China-owned TikTok is racing to transfer user data to the US

So far, Project Texas appears to be primarily an exercise in geography, and appears to be well placed to address concerns about the Chinese government’s access to Americans’ personal information. But it does not address other ways China could weaponize the platform, such as modifying TikTok’s algorithms to increase exposure to divisive content, or modifying the platform to seed or encourage disinformation campaigns.

Adam Segal, director of the Digital and Cyber ​​Policy Program at the Council on Foreign Relations, told BuzzFeed News that the Chinese government’s influence on TikTok algorithms is a more pressing concern than data smuggling. “I’ve never seen a particularly good argument for what the Chinese can get from TikTok data that they can’t get from hundreds of other sources,” he said. But he cited examples of the Chinese Communist Party’s use of technology to distort digital discourse, including TikTok’s previous censorship of speech harmful to China’s “national honor,” and a 2020 attempt by a Zoom employee in China to disrupt video meetings to commemorate the Tiananmen Square massacre.

TikTok strongly denies accusations that it is censoring speech critical of China today. And members of the TikTok Trust and Safety team, which sets and enforces the company’s content policies, portrayed it as relatively well insulated from the influence of ByteDance. Employees working on trust and safety described having less outreach to Beijing, and clearer reporting lines, than other employees BuzzFeed News spoke to — and described TikTok’s trust and safety practices as similar to those of US tech giants. However, the issue of reporting structure looms large: Like other top TikTok officials, the Head of Trust and Safety reports to the CEO of TikTok, who reports to ByteDance as the owner of TikTok. As long as the liability stops with ByteDance, “there is an upper limit” to how much TikTok can distance itself from the Chinese government, Lewis said.

US lawmakers have made clear that their concerns about TikTok go beyond where the data is stored. in 2019 tweetSenator Chuck Schumer said that under Chinese law, TikTok and ByteDance can be forced to cooperate with intelligence work controlled by the Chinese Communist Party. At a Senate hearing in October 2021, TikTok’s head of public policy for the Americas, Michael Pekerman, testified that TikTok’s privacy policy allows it to share the information it collects (including US user data) with ByteDance. He declined to answer Senator Ted Cruz’s questions about whether the policy allows TikTok to share that data with Beijing ByteDance Technology, another ByteDance subsidiary owned in part by the Chinese Communist Party.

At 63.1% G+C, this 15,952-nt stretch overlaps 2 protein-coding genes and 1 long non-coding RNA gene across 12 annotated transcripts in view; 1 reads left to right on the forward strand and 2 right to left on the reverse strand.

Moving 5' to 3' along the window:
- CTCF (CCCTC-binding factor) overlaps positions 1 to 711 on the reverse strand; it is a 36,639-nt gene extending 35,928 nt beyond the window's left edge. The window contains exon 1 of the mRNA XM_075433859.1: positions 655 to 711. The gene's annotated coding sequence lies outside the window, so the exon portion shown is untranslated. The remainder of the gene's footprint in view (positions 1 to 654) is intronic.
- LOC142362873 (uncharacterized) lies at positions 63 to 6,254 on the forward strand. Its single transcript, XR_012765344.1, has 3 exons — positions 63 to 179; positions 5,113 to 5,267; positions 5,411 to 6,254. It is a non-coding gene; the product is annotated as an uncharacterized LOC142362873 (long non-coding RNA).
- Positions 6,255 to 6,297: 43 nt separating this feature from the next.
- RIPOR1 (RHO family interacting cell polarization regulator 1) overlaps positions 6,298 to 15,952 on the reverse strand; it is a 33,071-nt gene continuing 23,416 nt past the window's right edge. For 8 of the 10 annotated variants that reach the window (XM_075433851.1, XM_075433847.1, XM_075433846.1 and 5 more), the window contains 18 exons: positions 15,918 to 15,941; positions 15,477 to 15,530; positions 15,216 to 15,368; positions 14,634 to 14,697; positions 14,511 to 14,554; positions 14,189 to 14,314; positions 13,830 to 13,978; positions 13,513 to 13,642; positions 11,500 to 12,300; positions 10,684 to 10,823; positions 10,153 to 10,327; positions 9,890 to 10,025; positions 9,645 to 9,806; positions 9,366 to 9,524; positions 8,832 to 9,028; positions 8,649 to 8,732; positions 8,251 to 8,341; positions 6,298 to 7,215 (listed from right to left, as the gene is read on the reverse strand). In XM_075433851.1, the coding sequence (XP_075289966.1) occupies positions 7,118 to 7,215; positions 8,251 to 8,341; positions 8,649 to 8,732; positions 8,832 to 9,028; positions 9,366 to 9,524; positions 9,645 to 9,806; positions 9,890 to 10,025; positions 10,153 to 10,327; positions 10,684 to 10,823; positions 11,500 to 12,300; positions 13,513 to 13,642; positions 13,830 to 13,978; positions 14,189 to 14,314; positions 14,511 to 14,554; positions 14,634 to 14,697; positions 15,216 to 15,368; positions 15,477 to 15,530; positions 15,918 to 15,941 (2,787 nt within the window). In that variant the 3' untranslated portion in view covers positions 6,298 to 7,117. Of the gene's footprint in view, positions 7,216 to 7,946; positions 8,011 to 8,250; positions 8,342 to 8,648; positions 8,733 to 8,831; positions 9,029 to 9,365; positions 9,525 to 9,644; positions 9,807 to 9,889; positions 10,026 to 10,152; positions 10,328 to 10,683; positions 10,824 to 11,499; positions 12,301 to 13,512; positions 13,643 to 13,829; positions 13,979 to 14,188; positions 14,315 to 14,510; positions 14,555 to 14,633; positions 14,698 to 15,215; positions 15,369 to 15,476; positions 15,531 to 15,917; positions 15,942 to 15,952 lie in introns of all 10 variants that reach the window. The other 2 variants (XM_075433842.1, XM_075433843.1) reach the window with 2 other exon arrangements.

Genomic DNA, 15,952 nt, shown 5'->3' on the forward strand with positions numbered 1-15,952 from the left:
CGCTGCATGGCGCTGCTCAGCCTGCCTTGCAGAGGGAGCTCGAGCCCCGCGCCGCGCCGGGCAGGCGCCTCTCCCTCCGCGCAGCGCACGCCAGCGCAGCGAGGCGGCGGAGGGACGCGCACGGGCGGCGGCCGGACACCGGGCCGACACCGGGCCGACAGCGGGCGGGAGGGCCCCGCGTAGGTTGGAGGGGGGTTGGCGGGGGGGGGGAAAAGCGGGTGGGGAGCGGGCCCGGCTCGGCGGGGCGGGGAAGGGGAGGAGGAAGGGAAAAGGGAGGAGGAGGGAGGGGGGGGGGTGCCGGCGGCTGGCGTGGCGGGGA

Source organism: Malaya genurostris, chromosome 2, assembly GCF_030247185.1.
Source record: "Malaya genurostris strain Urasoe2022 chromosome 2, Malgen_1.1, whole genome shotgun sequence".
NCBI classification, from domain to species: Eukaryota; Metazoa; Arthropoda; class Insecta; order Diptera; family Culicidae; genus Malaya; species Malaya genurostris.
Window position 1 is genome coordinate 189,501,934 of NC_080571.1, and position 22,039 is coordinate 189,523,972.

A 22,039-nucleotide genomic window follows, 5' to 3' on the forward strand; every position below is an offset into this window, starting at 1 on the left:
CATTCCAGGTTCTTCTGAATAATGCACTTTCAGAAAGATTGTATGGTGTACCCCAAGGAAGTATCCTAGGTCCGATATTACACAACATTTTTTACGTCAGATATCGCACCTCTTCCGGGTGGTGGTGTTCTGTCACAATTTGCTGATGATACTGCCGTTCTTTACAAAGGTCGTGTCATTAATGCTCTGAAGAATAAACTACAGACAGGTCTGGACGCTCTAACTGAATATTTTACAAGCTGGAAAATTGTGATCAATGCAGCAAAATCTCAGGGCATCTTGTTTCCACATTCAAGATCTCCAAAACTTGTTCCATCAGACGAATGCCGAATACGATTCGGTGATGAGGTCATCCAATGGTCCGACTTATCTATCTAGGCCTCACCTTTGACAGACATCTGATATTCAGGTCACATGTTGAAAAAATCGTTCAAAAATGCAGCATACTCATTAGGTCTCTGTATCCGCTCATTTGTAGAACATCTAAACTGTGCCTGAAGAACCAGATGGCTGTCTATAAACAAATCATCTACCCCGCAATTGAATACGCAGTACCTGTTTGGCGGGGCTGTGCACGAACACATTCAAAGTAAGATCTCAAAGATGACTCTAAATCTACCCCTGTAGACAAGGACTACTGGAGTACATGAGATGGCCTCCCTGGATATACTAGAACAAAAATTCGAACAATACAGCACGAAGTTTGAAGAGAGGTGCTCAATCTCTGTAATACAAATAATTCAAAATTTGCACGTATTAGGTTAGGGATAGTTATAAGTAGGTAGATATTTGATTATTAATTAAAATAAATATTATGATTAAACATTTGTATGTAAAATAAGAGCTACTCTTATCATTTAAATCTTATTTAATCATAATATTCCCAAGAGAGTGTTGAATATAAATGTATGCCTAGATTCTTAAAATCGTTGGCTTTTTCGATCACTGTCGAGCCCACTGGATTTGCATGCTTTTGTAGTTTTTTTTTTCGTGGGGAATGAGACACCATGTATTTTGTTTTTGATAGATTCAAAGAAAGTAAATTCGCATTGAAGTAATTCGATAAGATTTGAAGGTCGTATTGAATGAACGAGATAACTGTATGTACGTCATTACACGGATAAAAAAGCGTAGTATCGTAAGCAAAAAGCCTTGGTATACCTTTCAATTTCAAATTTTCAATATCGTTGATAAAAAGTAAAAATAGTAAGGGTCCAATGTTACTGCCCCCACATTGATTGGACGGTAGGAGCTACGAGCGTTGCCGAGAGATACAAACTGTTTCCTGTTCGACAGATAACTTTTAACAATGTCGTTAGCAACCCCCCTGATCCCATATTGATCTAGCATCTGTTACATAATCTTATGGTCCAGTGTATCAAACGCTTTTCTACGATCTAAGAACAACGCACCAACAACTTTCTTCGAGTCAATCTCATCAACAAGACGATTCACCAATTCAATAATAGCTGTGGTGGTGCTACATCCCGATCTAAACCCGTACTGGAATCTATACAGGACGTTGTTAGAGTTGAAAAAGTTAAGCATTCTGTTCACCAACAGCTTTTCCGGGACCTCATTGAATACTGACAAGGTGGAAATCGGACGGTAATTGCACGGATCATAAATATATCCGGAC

At the same session, Senator Marsha Blackburn Beckerman asked if ByteDance employees had access to the TikTok algorithm. Beckerman, who did not directly respond to the question, said that the data of the American user is kept in the United States. I also asked Blackburn if there are programmers, product developers, and data teams in China working on TikTok. Beckerman confirmed that there is.

Lawmakers outside the US have also raised concerns about TikTok’s relationship with China. In June 2020, the Indian government banned TikTok, WeChat, and more than 50 other Chinese apps after a clash on the Indo-China border killed 20 Indian soldiers. The Indian regulator, the Ministry of Electronics and Information Technology, alleged that the apps were “stealing and surreptitiously transferring” Indian user data to data centers outside India. In August 2020, Australia’s intelligence agencies began investigating whether TikTok poses a security threat to the country. In September 2021, the Irish Data Protection Commission opened an investigation into how TikTok transferred user data to countries outside the European Union.

Similarities between different countries’ regulatory concerns over TikTok and China underscore the potential importance of Project Texas. If the project is successful in the US, it could serve as a roadmap for TikTok in other jurisdictions (perhaps even in India, where it has been banned). It may also be a model for other large companies, such as Amazon, Facebook and Google, which face similar concerns from overseas regulators about the collection of personal information of their citizens.

Graham Webster, editor-in-chief of the Stanford-New America DigiChina Project at Stanford University’s Center for Electronic Policy, sees TikTok as a “guinea pig” due to lawmakers’ inherent skepticism about foreign companies collecting their citizens’ data. However, Webster says he is optimistic, because ByteDance has a strong incentive to make regulators completely comfortable with TikTok.

“This is a company that is looking for a way to actually do this,” he said. “They will keep trying until there is a clear defeat, because the amount of money available is enormous.” ●

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